How can you like that, even if it “benefits” your chosen option in relative terms? The money is still gone – on roads – and one of your two rail options is now harder.

  6. I get a feeling that the way this is heading it is to provide a link between the 2 North-South Routes to allow vehicles (be they SOV or trucks etc) to divert from a blocked road (a la what happens when trucks hit overpasses etc blocking the motorway or fatal accidents). I don’t have a problem with this as this is one of the weaknesses in Auckland is that the smallest incident has massive side effects (sure more people could and should use PT but if you are already driving somewhere you can’t exactly get off a blocked motorway and park anywhere near a train station for the rest of your journey normally). If they build the cycleway then even better.
    What I do have a problem with is how damn expensive this project is. Even if it was built to motorway standards it shouldn’t be costing more than $600m – it isn’t that long, there isn’t much land to acquire (reclaimation) and the reclaimation is on a stable shallow inlet so not that hard to do. It also isn’t that long so someone is padding or clipping the ticket on this seriously!
    I also don’t like the fact that there doesn’t seem to be any kind of oversight into this project and it certainly isn’t getting scrutiny by the media.
    I also don’t like what it is doing to airport rail possibilities. That said perhaps Patricks Otahuhu-Airport option would be more on the cards after this. If that is the case then they really need to be stating that up front and making sure that route is protected now.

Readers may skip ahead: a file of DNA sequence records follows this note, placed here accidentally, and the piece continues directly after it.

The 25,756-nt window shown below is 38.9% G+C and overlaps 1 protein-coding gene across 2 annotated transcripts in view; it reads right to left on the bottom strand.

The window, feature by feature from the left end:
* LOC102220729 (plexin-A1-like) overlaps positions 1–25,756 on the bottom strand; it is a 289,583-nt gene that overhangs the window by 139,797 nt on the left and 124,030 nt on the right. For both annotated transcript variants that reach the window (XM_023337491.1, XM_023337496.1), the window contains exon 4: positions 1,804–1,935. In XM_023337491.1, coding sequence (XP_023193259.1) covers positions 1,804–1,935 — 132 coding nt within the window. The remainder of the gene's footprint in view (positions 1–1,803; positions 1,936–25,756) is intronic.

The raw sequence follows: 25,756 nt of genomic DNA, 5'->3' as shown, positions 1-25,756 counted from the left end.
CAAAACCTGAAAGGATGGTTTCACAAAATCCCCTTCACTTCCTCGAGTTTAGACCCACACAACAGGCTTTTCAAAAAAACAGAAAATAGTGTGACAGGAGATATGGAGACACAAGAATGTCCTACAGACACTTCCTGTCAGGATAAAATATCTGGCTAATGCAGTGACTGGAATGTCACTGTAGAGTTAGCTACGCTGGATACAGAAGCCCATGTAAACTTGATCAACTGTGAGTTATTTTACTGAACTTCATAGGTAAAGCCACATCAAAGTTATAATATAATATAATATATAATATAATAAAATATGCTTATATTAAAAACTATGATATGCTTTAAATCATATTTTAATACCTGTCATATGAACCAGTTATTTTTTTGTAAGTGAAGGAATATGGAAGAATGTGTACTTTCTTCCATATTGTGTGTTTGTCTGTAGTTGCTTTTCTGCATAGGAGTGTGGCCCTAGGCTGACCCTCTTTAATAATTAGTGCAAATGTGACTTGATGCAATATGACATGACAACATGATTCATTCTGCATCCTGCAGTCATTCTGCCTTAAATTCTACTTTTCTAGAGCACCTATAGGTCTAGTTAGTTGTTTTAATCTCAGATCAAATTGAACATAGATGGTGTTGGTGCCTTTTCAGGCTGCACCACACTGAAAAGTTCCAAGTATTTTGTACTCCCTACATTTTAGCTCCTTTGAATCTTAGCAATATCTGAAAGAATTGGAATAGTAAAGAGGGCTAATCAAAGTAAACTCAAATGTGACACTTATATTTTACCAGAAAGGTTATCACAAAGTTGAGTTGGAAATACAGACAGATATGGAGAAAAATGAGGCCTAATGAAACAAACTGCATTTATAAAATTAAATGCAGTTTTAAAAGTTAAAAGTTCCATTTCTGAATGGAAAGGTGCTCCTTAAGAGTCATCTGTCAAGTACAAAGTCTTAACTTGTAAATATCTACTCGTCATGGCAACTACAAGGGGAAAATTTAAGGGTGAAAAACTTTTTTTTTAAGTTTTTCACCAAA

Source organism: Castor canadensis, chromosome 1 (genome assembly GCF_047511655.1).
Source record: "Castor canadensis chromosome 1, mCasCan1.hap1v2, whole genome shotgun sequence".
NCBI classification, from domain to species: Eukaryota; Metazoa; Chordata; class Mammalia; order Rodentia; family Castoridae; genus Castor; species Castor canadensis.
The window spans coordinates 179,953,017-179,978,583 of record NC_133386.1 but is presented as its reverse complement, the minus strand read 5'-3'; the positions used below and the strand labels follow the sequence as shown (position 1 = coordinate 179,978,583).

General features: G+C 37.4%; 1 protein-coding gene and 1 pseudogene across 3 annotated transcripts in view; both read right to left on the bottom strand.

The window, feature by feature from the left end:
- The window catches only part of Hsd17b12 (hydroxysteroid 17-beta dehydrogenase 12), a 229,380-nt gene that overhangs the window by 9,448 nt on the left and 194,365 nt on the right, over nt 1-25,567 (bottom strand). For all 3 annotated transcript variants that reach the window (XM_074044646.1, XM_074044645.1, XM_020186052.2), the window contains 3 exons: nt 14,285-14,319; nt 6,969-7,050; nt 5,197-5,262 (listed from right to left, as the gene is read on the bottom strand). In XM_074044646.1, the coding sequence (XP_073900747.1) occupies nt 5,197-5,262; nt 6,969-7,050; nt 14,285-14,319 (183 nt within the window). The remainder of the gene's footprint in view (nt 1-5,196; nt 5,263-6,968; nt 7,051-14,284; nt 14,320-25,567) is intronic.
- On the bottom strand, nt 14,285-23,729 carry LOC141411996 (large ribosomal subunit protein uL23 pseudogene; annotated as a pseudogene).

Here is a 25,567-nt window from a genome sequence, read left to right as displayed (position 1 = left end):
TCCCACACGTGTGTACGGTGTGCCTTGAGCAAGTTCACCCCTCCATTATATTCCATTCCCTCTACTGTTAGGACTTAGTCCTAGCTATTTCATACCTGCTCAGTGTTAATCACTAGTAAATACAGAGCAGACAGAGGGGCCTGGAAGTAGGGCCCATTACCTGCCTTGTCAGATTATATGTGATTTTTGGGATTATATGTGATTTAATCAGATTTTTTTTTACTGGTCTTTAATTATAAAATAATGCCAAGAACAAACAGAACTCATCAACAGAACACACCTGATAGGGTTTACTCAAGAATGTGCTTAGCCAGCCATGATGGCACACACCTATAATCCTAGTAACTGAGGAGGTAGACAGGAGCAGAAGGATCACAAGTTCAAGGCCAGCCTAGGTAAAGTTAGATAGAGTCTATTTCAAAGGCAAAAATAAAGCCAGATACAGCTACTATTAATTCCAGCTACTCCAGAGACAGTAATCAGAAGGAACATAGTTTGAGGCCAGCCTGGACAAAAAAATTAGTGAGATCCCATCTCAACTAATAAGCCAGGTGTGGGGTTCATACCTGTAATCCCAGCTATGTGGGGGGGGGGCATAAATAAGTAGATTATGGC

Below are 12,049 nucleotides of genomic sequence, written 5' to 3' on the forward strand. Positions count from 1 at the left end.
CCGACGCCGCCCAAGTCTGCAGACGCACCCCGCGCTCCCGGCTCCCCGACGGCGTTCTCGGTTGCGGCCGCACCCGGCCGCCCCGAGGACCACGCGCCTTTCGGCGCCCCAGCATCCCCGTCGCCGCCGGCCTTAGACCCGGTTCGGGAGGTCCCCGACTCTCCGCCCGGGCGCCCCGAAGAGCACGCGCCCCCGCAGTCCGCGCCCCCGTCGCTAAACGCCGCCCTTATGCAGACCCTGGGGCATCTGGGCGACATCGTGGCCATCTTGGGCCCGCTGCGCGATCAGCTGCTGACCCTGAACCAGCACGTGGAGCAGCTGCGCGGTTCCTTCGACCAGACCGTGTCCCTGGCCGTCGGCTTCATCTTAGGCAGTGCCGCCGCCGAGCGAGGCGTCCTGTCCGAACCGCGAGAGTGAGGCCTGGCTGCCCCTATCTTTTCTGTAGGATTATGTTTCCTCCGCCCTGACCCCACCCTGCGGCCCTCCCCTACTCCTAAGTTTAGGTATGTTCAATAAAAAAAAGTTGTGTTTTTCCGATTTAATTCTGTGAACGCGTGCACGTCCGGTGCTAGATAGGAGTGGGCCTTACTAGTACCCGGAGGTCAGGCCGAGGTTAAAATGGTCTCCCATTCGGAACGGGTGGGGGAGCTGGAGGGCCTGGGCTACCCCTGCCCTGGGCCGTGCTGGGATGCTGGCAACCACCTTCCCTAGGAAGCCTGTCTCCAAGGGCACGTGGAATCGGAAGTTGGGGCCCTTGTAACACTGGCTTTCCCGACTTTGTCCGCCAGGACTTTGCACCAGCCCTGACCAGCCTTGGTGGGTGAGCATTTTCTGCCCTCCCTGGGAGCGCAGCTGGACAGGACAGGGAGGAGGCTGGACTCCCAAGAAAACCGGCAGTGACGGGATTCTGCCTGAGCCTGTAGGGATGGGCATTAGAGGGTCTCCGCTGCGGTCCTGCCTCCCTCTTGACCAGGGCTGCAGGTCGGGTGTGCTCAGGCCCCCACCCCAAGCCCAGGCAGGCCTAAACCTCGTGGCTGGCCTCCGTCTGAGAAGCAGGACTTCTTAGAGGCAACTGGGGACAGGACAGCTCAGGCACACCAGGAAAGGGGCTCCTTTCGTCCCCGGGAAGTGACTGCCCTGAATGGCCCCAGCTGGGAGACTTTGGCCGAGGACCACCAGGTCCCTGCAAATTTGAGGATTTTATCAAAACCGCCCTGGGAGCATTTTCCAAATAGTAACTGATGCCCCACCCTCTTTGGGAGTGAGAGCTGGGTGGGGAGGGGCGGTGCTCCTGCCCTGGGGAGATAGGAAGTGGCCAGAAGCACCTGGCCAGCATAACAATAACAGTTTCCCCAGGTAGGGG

7. Because of the short-sightedness of this project people will clamour to have anything than nothing through Otahuhu-Mangere. Let’s not cut corners through Mangere. Make it a tunnel. We didn’t want a motorway bulldozed through our neighbourhood, and we won’t want a railway doing the same.

  8. Well I am just sad about the cycle way even if it didn’t go anywhere useful. It was a pleasant ride or walk next to the water or mudflats depending on the tide. Now if it survives we will have to put up with the traffic roar. But on the positive side I suppose it may be connected with Great South road like it used to be before somebody decided to close the Southdown station with its over bridge which could be used to cross the tracks.
    The other thing would be to run a railway along there and across the estaury to Mangere bridge from the Southern Line. Now that they are dismantling the Neilson street over bridge. It would leave the Onehunga line as a branch line though.

  9. I recommend that the Onehunga Line should be elevated or underground should they extend the line to Auckland Airport

    1. The shortest and cheapest route to the airport is via Puhinui. This route would be better and then looping into Otahuhu instead of having to cross the harbour to Onehunga until the Mt Albert line is build down the side of the SW motorway.

      1. depends on how you measure “short”.

        A Puhinui connection would require the least new track, that is true.

        On the other hand, an Otahuhu connection would provide the most direct connection and hence result in shorter travel-times.

        As for which is best, that’s a moot point. Personally I’d rather have a more direct connection via Otahuhu because it also opens up the potential for new catchments enroute, e.g. Mangere.

        1. My actual preference for the airport rail is a loop from Otahuhu to Puhinui like the reason for the CRL, loops work better for rail. The Manukau station should have never been built as a dead end it should be a through station via the eastern suburbs then back onto the NIMT around the Panmure area. Onehunga should become part of the loop to Mt Albert with a possible future harbour crossing to link to the airport loop.

        2. I like it. Unfortunately the powers-that-be think it is better to build motorways along these same corridors.